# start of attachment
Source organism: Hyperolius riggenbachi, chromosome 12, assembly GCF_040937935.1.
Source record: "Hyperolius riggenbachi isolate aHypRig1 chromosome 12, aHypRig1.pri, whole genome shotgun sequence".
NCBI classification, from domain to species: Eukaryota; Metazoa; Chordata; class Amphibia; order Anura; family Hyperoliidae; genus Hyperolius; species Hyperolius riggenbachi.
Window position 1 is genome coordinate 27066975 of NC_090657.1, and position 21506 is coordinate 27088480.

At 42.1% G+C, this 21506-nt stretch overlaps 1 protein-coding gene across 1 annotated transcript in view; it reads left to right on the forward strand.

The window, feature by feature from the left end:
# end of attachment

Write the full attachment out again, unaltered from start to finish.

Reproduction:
Source organism: Hyperolius riggenbachi, chromosome 12, assembly GCF_040937935.1.
Source record: "Hyperolius riggenbachi isolate aHypRig1 chromosome 12, aHypRig1.pri, whole genome shotgun sequence".
NCBI classification, from domain to species: Eukaryota; Metazoa; Chordata; class Amphibia; order Anura; family Hyperoliidae; genus Hyperolius; species Hyperolius riggenbachi.
Window position 1 is genome coordinate 27066975 of NC_090657.1, and position 21506 is coordinate 27088480.

At 42.1% G+C, this 21506-nt stretch overlaps 1 protein-coding gene across 1 annotated transcript in view; it reads left to right on the forward strand.

The window, feature by feature from the left end: